Apologies for the lack of content this week. I had some big articles I've been working on inspired by various anime and manga series. In light of the recent tragedy in Connecticut, their subject matter did not seem appropriate. The pieces will go up eventually, albeit in heavily revised forms that address but do not dwell on violence as metaphor.
Calvin Weir-Fields has a problem. It's been years since his debut novel cemented him as a literary genius at the age of 19. He's written nothing significant since. Short stories and essays can only stave off publisher angst so long. Under the suggestion of his therapist, Calvin writes a story about the kind of girl who would be liked by his anxiety-stricken dog. That girl is Ruby Sparks, who Calvin mysteriously turns into the living, breathing love of his life who will do anything he writes her to do.
Zoe Kazan pulls double duty as screenwriter and leading lady of Ruby Sparks. Her debut screenplay is a clever, often dark, romantic fantasy about the power of love and self-identity. Calvin is nothing without Ruby, but Calvin doesn't have enough of his own identity separated from work to know what to do with Ruby. The wild and enthusiastic woman he creates develops free will because she herself acts as an excuse for writer's block. She reaches self-actualization, but Calvin doesn't want independence; he wants Ruby.
It takes a special kind of director to not make a story about a man creating and eventually controlling a woman turn into a misogynistic nightmare. Good thing we have Jonathan Dayton and Valerie Faris, the co-directors of Little Miss Sunshine, to guide us through a dark and silly world. Dayton and Faris do not judge Calvin, his macho brother Harry who encourages him to play with Ruby, his free-spirited mother and step-father, or even Ruby for what they choose in this world. They merely guide us through a fantastic tale and leave the rest to us.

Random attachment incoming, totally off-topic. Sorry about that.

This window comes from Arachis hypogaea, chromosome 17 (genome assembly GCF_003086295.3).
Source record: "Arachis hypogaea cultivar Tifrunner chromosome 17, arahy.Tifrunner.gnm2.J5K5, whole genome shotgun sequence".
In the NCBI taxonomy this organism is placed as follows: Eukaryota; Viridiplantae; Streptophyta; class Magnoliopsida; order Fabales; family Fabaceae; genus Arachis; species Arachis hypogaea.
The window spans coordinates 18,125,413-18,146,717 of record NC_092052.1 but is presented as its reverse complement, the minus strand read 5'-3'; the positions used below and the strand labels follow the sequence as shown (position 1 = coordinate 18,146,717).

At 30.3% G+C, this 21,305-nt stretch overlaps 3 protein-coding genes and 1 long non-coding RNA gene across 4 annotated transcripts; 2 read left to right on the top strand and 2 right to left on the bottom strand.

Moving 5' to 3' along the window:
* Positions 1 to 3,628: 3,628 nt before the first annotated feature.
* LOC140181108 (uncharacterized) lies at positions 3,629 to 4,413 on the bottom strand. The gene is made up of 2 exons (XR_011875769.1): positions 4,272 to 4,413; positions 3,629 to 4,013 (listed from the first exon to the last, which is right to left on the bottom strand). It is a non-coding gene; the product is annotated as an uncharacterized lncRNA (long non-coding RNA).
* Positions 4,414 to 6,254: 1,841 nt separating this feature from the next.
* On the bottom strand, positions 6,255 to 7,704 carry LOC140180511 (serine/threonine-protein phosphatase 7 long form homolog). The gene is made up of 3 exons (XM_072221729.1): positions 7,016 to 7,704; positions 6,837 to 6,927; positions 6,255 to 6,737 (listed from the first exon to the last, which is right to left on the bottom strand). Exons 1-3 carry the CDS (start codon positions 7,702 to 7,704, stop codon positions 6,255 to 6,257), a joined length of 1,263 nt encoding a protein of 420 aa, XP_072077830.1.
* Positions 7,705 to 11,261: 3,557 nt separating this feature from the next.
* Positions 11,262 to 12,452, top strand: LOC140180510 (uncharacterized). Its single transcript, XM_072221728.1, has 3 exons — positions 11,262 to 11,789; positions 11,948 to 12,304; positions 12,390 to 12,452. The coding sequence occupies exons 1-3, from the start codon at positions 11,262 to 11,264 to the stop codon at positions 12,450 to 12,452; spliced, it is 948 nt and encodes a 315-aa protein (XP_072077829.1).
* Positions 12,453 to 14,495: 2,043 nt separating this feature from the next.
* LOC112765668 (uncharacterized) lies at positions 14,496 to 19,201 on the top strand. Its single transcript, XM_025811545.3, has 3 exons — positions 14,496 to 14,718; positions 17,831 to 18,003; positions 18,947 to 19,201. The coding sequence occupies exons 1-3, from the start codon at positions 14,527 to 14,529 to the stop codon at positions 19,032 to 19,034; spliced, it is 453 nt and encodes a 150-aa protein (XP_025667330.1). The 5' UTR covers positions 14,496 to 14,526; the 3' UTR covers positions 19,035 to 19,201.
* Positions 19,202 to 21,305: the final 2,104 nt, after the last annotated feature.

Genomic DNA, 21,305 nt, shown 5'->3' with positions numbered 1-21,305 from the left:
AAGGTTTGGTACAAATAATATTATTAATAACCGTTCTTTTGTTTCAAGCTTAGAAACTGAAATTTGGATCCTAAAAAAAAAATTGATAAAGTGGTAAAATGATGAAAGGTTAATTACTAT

Ruby Sparks earns its fantasy conceit by establishing a believable universe. Paul Dano finds this core truth to Calvin, who could easily play as a Woody Allen caricature. This is a young man who achieved the pinnacle of success most writers spend a lifetime striving for on his first outing. He earned his independence and reputation by chance, not by hard work and determination. Now he's drifting through life with no goal and no routine to fall back on.
The film wisely makes a few strong references to the life and career of J.D. Salinger, from literal name-dropping to Calvin's indifference toward answering questions about his seminal work. Instead of a whiny prodigy, we have a clear picture of a young artist afraid of not living up to himself. It doesn't seem like such a bad fate to have one hit book, but we're not the ones living with the reality that the next thing we put out will be called a failure because it's not as good as the first thing we ever did.
Ruby Sparks does have a very dark undertone that erupts in the climax. That is one of the most awkward and uncomfortable scenes I've seen in years. The parallels to the reveal of the talent in Little Miss Sunshine are there because of the directors. Dayton and Faris try to play it the same way. The problem is that this stark turn into very different material is tragic. The approach leaves you waiting for a punchline that never comes. A sense of tension builds not from the editing or the direction, but the sense of dread built by the premise of the film itself. Kazan and Dano give masterful performances in a scene that feels completely out of place in this film.
That climax is a big sticking point in the overall film. There is such a gentle and logical arc to the story that this sudden shift at the apex is unwelcome. Ruby Sparks earns a dark twist because it's been brewing the whole time. It just deserved far better execution than static cuts between two characters and moody scoring.
Thoughts on Ruby Sparks? Sound off below.